Flexibility, digitisation and sustainability are key areas that almost all projects are focused on. Some of our clients are Contract Manufacturing Organisations (CMOs) who require enhanced flexibility to provide manufacturing options for their clients.

Digital solutions both in project delivery, construction and operations continue to be explored with artificial intelligence being more prominent. Lastly sustainability, in addition to Jacobs’ climate action plan as a global organisation, design and construction have increasing sustainability targets. It is an exciting time as projects will measure cost, schedule, scope and sustainability. 

5) When leading a team, what do you do to ensure they develop new competences and perform to a high level?

As the process department manager, I had a detailed competency matrix that essentially mapped out the career journey of a process engineer and importantly people could see where they were on that journey. This was essential to record and monitor skills for such a large team.

We set a few goals to incrementally move forward. Less goals make them more likely to be achieved and again step-by-step progression makes the journey of 0-20-plus years’ experience more tangible.

My mantra in a leading role is to empower and enable others to do their job as best they can. I approach this by paying particular attention to understanding people’s personalities, areas of strength and areas for development.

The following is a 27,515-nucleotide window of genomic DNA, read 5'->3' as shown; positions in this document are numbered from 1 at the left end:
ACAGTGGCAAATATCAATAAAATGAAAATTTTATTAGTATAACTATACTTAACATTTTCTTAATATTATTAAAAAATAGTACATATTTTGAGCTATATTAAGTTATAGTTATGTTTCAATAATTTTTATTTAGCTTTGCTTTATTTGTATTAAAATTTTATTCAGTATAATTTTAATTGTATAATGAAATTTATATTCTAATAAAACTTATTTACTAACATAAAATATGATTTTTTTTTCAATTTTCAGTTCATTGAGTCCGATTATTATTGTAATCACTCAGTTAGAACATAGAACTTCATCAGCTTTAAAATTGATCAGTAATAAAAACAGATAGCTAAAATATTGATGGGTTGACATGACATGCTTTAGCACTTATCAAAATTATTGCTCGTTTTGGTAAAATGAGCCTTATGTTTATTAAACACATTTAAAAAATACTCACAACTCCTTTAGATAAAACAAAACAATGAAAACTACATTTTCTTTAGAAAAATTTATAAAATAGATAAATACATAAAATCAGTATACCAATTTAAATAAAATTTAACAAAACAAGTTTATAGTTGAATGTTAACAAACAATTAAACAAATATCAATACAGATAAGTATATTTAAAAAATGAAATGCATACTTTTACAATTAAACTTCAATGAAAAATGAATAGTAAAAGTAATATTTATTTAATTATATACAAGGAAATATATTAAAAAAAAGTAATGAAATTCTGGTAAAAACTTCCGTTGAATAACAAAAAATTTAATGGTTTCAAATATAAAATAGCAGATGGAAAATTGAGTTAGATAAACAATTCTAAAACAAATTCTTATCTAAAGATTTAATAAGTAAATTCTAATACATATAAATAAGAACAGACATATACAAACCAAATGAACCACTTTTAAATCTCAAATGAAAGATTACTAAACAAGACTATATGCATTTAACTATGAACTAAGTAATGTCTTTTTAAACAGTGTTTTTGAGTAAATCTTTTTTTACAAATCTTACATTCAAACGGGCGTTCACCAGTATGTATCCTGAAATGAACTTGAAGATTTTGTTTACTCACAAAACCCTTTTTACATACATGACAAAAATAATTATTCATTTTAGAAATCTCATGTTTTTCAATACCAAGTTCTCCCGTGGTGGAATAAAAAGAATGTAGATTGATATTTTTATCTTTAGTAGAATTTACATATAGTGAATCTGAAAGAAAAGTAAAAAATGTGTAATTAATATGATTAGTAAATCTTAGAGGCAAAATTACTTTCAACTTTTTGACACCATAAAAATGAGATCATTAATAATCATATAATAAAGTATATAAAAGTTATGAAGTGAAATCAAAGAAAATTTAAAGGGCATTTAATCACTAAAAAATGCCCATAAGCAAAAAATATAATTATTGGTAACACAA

I have a progressive mindset and I am always trying to learn from all around me; I believe that a leader with a growth mindset encourages their team to have it too and they will perform at a higher level.

6) Has CPD helped you grow your network and access experts, and what have you done to promote STEM?

Absolutely! When I was heavily involved in the Engineers Ireland committees, I expanded my network and developed my soft skills. I developed my technical knowledge when I was preparing for my lecturing position. Those extracurricular activities provided professional growth that I didn’t envisage when initially getting involved.

In school, career choices can be overwhelming, so I try to share my knowledge and experience in schools, on career platforms or in career magazines. I was privileged to be shortlisted for the Women in STEM Awards in the engineering category and I hope that promoting women in leadership, engineering and in STEM will encourage others ... 'if you can see it, you can be it'.